After returning from Russia, Nate tested our device and found that normal pressure on the button could trigger the SOS feature even with the safety slider engaged. After testing his brother’s InReach, experiencing similar results, and researching online, it appears that this is not an isolated problem, and at least 50 people have experienced the same device malfunction. We have been in contact Garmin, who had an engineer examine our device and said it was working properly, claimed that it must be user error, in spite of the fact that we can consistently demonstrate device failure while following the instructions provided for the device.
Note to reader: if you own an older InReach Explorer or SE, please test the SOS button to see if it will trigger with the lock slider on. Some devices will trigger, others will not. If it does trigger, beware using this device, and please contact Garmin to report it. They are aware of the issue.
Any other surprises along the way?
Алней-Чашаконджа volcano summit: We had a terrific bluebird day and were able to climb the Алней-Чашаконджа volcano, which was one of our big objectives. On the summit, we found an old message written in Russian. It was carefully wrapped in multiple layers of wax paper and hidden in an old rusty tin can. We think it was from a group of Russian geologists, but the print was fairly faded and we couldn’t get a full translation. We had nothing to write our own message with, so we returned the note and left a piece of ginger candy in the tin can for posterity.
Hot springs valley: Nate was convinced that an unknown symbol on our map (all in Russian) was natural hot springs. We changed our route and bushwhacked for several extra kilometers to see what it was, and it did turn out to be hot springs–boiling pools and a hot flowing river. But farther down the valley, we stumbled into a surprise–a remote heli-fly-in hot springs camp. When we walked up to the camp, a Russian man talking on a sat phone turned and looked at us. “Nice to see you again,” he said with broken English and a thick accent. It was the pilot of the rescue helicopter that had come for us two weeks earlier!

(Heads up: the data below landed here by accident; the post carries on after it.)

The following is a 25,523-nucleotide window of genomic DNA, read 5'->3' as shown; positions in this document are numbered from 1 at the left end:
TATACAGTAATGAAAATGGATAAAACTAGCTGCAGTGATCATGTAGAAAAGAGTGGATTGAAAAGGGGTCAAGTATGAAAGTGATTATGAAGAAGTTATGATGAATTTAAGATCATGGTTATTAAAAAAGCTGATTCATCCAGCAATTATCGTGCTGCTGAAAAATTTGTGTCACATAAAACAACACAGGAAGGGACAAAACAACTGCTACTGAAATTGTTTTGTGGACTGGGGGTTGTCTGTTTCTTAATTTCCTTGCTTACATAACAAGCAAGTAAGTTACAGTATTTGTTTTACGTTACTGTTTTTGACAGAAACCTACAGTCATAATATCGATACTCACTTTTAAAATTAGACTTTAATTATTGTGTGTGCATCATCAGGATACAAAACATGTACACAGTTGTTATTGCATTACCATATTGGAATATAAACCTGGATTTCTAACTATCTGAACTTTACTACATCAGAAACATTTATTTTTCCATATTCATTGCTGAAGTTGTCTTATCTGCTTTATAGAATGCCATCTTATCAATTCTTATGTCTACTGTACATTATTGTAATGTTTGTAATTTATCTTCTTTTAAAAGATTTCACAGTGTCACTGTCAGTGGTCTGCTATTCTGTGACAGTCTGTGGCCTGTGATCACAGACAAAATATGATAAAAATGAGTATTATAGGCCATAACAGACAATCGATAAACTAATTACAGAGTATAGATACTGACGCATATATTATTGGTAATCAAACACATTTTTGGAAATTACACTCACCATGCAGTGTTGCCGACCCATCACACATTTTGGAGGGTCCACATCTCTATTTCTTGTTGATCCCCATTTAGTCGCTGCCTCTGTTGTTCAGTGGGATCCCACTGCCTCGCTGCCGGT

At the end of the trip, we had to hitchhike a few hundred kilometers to get back to a town with a bus stop. One of our rides was in a tiny car with a troupe of Uzbekistani puppeteers who were traveling around Russia putting on puppet shows. Our driver was a jolly old man with a full grill of gold teeth.
What were the most critical pieces of gear on the trip?
Trip MVP: UltaMid 4 Insert, No Floor
The mosquitos and black flies were pretty thick at lower elevations, and even up higher if there was no wind. We used the mesh for a lunch shelter or when we needed a moment to breathe easy. On the river portion (where the bugs were the worst), we learned to dig a trench around the entire shelter and bury the edges of the bug mesh to keep the buggers out. Having the bug mesh was the only thing that kept us sane and able to tolerate the hordes.
Pack: 5400 Porter Pack
You guys were awesome about letting us use a few prototypes of the new 5400 Porter pack. Enormous, super light, and the pack just swallowed all our gear while comfortably carrying everything we needed.
Packraft: Alpacka Rafts Explorer 42
Alpacka Rafts was kind enough to let us borrow a boat for this trip- the Explorer 42. It weighed 7.5 lbs and could carry both of us with all our gear packed safely inside the tubes. We had a special paddle that worked either as a single kayak paddle or broke down into two canoe style paddles. This setup allowed us to save a lot of weight, and safely carried us down a glacial melt river, through forest fire logjam deathtraps, across a maze of lakes and canals, and finally down the giant Kamchatka River.